This paper demonstrates the selective isolation of bacterial cells from a mixture by combining magnetic probe-based cell fishing with the use of microfluidics. A microfluidic cell sorter was obtained by integrating permanent micromagnets in a PDMS microchannel. While non-target cells pass through the device, the magnetically labeled target cells can be efficiently captured thanks to the high magnetic field gradients generated by the micro-flux sources. The sorting device capabilities were evaluated by performing enrichment of Escherichia coli DH10β from a bacterial cell mixture containing an initial concentration of 0.04% E. coli DH10β and 99.96% Acinetobacter sp. ADP1. The probes used to specifically target E. coli cells were RNA transcripts from PCR amplicons of 23S rRNA genes from E. coli DH10β DNA. Those probes were biotinylated to enable magnetic labeling with 50 nm streptavidin-coated superparamagnetic particles after in situ hybridization. qPCR analysis of the sorted fractions revealed that the target cells were enriched from an initial concentration of 0.04% to a final concentration of 98.46%, with a 50% recovery rate, at a throughput of 109 cells per hour. This approach offers great potential to address issues linked to exploration of bacterial diversity in complex ecosystems, where labeling strategies applicable to unculturable bacteria are required.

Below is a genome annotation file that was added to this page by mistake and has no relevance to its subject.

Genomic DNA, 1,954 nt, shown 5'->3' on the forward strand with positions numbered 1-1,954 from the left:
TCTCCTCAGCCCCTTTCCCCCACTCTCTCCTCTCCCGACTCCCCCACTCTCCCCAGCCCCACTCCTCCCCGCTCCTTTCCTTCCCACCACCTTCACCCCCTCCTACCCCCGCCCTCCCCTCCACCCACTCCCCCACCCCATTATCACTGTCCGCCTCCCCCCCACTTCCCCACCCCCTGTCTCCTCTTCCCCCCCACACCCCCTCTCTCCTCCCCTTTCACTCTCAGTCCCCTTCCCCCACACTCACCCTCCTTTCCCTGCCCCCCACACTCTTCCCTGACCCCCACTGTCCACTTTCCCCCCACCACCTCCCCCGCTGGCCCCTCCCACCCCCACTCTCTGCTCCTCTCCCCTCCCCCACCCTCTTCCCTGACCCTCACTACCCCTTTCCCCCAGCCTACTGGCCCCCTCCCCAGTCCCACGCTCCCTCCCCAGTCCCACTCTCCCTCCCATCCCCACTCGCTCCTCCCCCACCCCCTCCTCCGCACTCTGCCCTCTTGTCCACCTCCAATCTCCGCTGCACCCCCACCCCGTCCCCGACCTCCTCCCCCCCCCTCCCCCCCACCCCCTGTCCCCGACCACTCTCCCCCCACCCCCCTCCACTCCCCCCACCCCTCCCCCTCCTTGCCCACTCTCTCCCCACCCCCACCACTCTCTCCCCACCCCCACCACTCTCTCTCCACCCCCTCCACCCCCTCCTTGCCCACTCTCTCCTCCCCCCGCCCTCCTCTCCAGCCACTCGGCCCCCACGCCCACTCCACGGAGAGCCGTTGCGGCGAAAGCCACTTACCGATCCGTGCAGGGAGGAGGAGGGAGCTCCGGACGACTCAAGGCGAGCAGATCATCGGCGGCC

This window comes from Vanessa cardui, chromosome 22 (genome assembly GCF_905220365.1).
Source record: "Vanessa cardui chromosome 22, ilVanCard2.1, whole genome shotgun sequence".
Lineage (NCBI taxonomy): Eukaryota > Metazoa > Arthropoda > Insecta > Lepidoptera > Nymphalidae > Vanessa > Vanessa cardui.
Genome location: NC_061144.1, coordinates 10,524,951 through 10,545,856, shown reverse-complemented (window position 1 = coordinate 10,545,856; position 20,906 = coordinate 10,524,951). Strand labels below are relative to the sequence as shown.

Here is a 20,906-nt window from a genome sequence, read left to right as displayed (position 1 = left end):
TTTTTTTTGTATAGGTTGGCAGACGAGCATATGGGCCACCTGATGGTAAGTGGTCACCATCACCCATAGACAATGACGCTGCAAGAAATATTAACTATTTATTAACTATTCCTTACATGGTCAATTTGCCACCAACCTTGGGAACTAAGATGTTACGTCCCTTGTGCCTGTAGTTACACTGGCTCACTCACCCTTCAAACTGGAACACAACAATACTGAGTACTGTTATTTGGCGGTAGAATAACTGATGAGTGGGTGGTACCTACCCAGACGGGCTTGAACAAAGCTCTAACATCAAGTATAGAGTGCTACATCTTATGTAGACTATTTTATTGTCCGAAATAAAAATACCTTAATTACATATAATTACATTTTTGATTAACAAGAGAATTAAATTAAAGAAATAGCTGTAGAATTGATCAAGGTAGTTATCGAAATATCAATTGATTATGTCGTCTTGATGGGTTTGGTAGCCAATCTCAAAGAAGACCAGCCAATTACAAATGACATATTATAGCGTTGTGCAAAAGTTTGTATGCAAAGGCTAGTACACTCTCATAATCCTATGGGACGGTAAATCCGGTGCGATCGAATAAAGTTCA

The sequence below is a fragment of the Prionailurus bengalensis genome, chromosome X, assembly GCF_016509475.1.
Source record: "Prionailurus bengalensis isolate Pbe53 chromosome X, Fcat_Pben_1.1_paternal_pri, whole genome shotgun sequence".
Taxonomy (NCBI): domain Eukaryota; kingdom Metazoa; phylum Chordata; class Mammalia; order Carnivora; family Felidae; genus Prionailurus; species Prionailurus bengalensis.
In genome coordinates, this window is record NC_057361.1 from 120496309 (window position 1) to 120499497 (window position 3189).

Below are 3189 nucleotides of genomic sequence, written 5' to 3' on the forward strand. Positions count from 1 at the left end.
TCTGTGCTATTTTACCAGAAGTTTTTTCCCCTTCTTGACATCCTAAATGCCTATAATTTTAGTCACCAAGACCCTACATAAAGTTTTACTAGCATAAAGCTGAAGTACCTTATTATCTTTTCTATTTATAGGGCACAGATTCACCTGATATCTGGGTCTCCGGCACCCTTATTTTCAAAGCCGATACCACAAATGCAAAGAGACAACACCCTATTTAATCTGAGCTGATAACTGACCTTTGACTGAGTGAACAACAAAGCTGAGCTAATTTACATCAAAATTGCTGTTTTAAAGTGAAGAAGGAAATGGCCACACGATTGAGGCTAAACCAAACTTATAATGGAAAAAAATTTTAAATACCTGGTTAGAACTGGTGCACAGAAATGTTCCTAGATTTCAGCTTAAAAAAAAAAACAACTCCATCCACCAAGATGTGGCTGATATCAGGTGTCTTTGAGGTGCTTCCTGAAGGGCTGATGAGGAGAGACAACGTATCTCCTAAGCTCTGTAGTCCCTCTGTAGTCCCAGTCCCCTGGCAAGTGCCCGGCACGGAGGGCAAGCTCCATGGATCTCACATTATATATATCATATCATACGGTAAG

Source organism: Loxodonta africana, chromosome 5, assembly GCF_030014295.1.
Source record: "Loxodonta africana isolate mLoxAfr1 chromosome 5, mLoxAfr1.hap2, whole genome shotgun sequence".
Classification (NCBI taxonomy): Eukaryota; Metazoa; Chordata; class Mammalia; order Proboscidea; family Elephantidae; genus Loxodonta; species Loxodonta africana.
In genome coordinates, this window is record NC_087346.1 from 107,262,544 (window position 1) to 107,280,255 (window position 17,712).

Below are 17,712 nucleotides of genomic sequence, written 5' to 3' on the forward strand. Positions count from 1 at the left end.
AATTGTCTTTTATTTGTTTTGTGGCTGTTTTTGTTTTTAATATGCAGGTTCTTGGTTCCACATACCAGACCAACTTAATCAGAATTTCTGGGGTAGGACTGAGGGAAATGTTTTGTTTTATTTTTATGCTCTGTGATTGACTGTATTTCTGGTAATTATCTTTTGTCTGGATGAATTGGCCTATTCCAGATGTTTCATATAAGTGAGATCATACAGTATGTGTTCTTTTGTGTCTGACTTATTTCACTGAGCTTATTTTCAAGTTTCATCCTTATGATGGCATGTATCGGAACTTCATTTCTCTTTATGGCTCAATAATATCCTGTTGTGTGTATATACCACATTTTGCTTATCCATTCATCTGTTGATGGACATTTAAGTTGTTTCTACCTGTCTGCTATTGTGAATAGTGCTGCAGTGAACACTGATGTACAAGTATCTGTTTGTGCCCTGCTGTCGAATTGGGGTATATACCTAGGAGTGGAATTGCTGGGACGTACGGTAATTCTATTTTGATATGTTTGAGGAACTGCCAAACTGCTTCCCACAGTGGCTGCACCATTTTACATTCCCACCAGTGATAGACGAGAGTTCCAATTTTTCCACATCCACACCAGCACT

Pivetal, Jeremy, Sylvain Toru, Marie Frenea-Robin, Naoufel Haddour, Sebastien Cecillon, Nora M Dempsey, Frederic Dumas-Bouchiat, Pascal Simonet
Sensors and Actuators B: Chemical